What the Mount Vernon Statement Means to Me

Granted, I wasn’t able to make it to the signing of this document (oh, that and I wasn’t invited – but then, that’s not the point).  There’s been some buzz about it being on Wednesday.  In case you haven’t read the “Mount Vernon Statement”, the opening preamble might catch your attention.

“We recommit ourselves to the ideas of the American Founding.  Through the Constitution, the Founders created an enduring framework of limited government based on the rule of law.  They sought to secure national independence, provide for economic opportunity, establish true religious liberty and maintain a flourishing society of republican self-government.”

(Now, before any nit-wit has a heart attack that they used the word republican instead of democrat, remember, they are talking about a model of government, and not a particular political party – if you don’t know the difference, then your gripe is with your high school civics teacher for spending more time on green energy citizenship).

Remember the opening lines to the Statement’s preamble?  compare that to the following opening lines – and tell me which sounds like the sound bites coming out from the left.

“The history of all hitherto existing society is the history of class struggles.  Freeman and slave, patrician and plebeian, lord and serf, guild-master and journeyman, in a word, oppressor and oppressed, stood in constant opposition to one another, carried on an uninterrupted, now hidden, now open fight.

What I do believe is this – Mount Vernon is the home of General Washington.  He should be the role model for each and every person we ever think about electing.  He joined others who swore their honor and their fortunes.  With today’s crop of corruptocrats, honor has no meaning, and the Beltway is seen as a way of expanding one’s personal fortune.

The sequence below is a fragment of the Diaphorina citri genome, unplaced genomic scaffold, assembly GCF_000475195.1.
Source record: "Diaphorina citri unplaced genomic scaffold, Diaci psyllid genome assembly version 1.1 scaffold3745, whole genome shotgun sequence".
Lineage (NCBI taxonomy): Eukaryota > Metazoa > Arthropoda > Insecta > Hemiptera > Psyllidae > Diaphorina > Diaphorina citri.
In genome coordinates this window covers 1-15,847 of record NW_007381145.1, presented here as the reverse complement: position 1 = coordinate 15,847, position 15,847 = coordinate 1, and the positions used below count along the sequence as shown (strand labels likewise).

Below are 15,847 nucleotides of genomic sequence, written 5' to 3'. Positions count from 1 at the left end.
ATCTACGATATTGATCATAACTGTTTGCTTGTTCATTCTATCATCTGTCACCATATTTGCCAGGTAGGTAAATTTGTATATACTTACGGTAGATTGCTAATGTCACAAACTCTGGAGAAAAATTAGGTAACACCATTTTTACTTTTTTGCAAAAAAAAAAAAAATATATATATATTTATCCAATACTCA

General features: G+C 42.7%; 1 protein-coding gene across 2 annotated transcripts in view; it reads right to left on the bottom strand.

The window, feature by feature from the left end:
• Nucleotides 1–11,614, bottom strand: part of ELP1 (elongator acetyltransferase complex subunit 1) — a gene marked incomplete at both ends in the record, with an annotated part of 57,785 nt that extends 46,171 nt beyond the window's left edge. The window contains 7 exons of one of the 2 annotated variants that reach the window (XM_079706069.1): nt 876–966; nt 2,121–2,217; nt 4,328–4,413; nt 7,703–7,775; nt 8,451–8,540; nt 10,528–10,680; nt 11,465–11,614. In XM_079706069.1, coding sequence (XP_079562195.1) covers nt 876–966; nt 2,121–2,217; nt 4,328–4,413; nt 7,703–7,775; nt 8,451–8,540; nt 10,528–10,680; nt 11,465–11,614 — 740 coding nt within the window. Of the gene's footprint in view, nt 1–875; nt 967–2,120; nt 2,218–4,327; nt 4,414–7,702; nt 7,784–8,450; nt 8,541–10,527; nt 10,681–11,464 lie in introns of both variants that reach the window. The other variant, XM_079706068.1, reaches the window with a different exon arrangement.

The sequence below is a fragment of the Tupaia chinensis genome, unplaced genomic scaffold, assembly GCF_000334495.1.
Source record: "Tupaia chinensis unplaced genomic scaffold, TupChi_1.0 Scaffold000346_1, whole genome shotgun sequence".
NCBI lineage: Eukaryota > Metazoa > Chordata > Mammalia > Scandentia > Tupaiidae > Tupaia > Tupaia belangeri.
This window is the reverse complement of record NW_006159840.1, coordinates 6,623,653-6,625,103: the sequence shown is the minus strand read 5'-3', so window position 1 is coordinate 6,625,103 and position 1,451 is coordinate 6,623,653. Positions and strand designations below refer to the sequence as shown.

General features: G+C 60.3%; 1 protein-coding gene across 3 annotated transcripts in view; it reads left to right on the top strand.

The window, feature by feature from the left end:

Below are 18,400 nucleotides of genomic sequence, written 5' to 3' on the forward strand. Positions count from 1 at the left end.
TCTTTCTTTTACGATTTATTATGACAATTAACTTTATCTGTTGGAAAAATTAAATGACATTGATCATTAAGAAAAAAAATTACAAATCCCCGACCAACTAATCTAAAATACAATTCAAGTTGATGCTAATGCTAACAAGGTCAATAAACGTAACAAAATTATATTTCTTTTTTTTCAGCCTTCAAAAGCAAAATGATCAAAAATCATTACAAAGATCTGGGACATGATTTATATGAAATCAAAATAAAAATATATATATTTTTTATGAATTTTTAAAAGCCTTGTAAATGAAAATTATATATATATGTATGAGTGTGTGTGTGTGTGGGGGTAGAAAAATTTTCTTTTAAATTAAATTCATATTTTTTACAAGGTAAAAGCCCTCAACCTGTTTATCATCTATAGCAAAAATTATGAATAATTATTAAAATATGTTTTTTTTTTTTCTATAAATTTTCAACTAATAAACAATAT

What I do remember about General Washington is this: the public was willing to call him “Your Excellency”, but he only wanted “Mr President”.   After winning the war and securing the power, he could have simply declared himself Emperor, but chose to return home after two terms (and for those who’s high school teachers spent more time talking about American Imperialism – it wasn’t until after WWII that the Presidency was restricted to two terms).  He didn’t have to leave.  He wasn’t about to be voted out.

So…the Mount Vernon Statement means this to me – we need Statesmen, not politicians.  We need men and women who are humbled by their office, not see it as validation of their own personal agendas.  We need people believe a stain to their honor, is a fate worse than death (which means, having to define “is” and “sex” are not the defenses of someone honorable).

What we have today is good people, who have good intentions, but once they are there…at the seat of power, they no longer want to leave.  They are willing to compromise their principles and beliefs in order to not only maintain, but acquire even more power.  In other words, what we have today are disciples of the Faustian bargain.  (Give me the power, and I will sacrifice honor and principles to keep it).

So… only history will be able to tell what impact the Mount Vernon Statement has had, but know this, if we don’t restore honor, and return to the principles which set this nation on an unparalleled course, then we should be ready to accept “the American Experiment” is about to come to an end.


One Response

  1. Their thinking — If you’re not inside the beltway, you’re stupid.

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